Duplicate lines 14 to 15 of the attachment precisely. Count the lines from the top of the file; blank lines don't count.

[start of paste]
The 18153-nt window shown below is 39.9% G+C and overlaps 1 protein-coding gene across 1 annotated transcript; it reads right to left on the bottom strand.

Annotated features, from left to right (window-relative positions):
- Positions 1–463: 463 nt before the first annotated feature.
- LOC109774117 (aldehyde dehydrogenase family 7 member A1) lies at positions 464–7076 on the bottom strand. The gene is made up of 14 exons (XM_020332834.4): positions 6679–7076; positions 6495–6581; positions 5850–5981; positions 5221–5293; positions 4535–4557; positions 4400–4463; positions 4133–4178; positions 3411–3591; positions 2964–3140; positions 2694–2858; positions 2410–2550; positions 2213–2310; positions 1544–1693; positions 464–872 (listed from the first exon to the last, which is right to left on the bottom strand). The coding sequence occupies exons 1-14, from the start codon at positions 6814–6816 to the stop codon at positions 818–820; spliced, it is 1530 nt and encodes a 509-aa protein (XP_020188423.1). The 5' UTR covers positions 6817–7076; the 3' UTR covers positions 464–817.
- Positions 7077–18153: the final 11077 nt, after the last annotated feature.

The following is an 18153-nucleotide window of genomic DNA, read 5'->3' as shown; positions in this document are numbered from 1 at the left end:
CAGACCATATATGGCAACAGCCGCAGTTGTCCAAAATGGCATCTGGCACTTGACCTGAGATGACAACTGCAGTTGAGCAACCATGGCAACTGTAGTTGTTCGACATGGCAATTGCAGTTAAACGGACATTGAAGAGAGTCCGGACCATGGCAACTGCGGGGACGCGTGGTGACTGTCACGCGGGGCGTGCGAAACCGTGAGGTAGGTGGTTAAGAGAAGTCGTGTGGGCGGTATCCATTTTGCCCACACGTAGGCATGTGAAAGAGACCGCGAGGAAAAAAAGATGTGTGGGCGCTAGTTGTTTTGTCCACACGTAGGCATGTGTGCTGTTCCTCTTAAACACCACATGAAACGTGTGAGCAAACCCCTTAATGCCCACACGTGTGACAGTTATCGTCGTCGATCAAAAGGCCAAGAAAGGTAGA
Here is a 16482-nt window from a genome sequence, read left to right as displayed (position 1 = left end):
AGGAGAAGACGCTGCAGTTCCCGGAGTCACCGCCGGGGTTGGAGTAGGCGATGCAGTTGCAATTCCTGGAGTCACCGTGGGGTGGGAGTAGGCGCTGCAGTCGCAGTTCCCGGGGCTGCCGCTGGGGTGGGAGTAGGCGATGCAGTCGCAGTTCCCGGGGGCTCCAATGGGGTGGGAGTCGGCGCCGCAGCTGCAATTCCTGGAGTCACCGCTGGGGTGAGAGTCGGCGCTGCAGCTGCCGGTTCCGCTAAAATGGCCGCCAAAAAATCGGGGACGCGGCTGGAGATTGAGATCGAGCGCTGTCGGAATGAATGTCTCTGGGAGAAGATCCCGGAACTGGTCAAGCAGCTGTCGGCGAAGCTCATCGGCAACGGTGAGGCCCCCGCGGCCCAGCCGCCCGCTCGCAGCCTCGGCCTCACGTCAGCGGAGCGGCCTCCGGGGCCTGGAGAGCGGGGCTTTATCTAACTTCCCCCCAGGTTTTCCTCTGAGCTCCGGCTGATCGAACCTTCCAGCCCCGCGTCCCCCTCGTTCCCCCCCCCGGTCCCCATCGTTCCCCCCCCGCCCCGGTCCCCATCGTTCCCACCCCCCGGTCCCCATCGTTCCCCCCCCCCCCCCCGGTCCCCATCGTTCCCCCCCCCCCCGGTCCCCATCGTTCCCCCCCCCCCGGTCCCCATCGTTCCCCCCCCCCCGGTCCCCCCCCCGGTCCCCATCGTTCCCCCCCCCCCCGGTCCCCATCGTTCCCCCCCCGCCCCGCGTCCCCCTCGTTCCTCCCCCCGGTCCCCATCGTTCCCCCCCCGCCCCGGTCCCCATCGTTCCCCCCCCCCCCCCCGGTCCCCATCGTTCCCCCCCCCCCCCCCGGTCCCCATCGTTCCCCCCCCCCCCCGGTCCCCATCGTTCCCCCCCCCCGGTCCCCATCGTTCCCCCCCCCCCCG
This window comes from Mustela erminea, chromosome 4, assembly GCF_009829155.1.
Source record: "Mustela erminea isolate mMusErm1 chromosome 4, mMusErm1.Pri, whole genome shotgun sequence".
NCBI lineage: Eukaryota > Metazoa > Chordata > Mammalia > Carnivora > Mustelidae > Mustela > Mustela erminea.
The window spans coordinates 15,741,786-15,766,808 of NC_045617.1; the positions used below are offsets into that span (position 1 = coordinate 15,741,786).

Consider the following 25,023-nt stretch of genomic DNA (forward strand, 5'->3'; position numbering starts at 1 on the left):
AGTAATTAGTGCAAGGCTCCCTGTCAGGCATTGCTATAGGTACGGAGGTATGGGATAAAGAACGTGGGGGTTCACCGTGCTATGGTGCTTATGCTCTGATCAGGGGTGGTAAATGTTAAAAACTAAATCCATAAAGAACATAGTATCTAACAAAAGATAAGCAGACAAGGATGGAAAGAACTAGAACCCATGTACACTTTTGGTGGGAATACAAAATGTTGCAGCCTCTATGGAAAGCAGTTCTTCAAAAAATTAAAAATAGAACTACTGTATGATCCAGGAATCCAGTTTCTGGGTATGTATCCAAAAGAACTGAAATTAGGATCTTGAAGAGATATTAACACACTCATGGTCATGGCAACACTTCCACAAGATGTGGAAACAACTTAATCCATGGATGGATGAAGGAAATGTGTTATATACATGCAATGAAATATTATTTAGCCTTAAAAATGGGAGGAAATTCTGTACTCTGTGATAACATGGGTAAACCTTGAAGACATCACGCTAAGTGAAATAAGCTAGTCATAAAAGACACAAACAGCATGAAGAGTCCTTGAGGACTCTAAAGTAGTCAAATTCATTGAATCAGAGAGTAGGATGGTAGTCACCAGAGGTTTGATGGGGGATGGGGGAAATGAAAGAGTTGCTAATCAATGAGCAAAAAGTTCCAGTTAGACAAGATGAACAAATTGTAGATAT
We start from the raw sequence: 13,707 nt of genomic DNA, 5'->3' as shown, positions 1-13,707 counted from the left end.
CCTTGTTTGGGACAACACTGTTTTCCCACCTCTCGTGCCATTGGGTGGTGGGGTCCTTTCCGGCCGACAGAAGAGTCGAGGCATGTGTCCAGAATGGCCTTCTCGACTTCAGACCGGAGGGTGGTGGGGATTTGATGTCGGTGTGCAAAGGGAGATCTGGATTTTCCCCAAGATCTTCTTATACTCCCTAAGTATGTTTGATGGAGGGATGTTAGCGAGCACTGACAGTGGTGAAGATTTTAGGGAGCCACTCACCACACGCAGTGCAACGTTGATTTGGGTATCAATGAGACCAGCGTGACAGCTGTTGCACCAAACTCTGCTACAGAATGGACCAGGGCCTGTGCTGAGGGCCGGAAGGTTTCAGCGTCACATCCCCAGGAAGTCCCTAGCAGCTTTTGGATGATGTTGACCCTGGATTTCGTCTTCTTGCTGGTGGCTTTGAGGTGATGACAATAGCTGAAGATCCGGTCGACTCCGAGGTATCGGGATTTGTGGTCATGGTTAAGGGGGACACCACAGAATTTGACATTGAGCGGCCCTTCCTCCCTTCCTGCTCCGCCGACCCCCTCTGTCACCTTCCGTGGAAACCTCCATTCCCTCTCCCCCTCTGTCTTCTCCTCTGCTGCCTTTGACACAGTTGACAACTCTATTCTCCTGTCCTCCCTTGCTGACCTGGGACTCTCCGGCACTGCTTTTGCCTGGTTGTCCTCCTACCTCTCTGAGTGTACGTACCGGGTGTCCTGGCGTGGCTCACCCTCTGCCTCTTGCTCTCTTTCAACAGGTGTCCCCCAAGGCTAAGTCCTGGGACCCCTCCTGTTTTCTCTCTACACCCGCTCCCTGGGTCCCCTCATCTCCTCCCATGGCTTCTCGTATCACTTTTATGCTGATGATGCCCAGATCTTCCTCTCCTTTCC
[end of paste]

Consider the following 25,023-nt stretch of genomic DNA (forward strand, 5'->3'; position numbering starts at 1 on the left):
AGTAATTAGTGCAAGGCTCCCTGTCAGGCATTGCTATAGGTACGGAGGTATGGGATAAAGAACGTGGGGGTTCACCGTGCTATGGTGCTTATGCTCTGATCAGGGGTGGTAAATGTTAAAAACTAAATCCATAAAGAACATAGTATCTAACAAAAGATAAGCAGACAAGGATGGAAAGAACTAGAACCCATGTACACTTTTGGTGGGAATACAAAATGTTGCAGCCTCTATGGAAAGCAGTTCTTCAAAAAATTAAAAATAGAACTACTGTATGATCCAGGAATCCAGTTTCTGGGTATGTATCCAAAAGAACTGAAATTAGGATCTTGAAGAGATATTAACACACTCATGGTCATGGCAACACTTCCACAAGATGTGGAAACAACTTAATCCATGGATGGATGAAGGAAATGTGTTATATACATGCAATGAAATATTATTTAGCCTTAAAAATGGGAGGAAATTCTGTACTCTGTGATAACATGGGTAAACCTTGAAGACATCACGCTAAGTGAAATAAGCTAGTCATAAAAGACACAAACAGCATGAAGAGTCCTTGAGGACTCTAAAGTAGTCAAATTCATTGAATCAGAGAGTAGGATGGTAGTCACCAGAGGTTTGATGGGGGATGGGGGAAATGAAAGAGTTGCTAATCAATGAGCAAAAAGTTCCAGTTAGACAAGATGAACAAATTGTAGATAT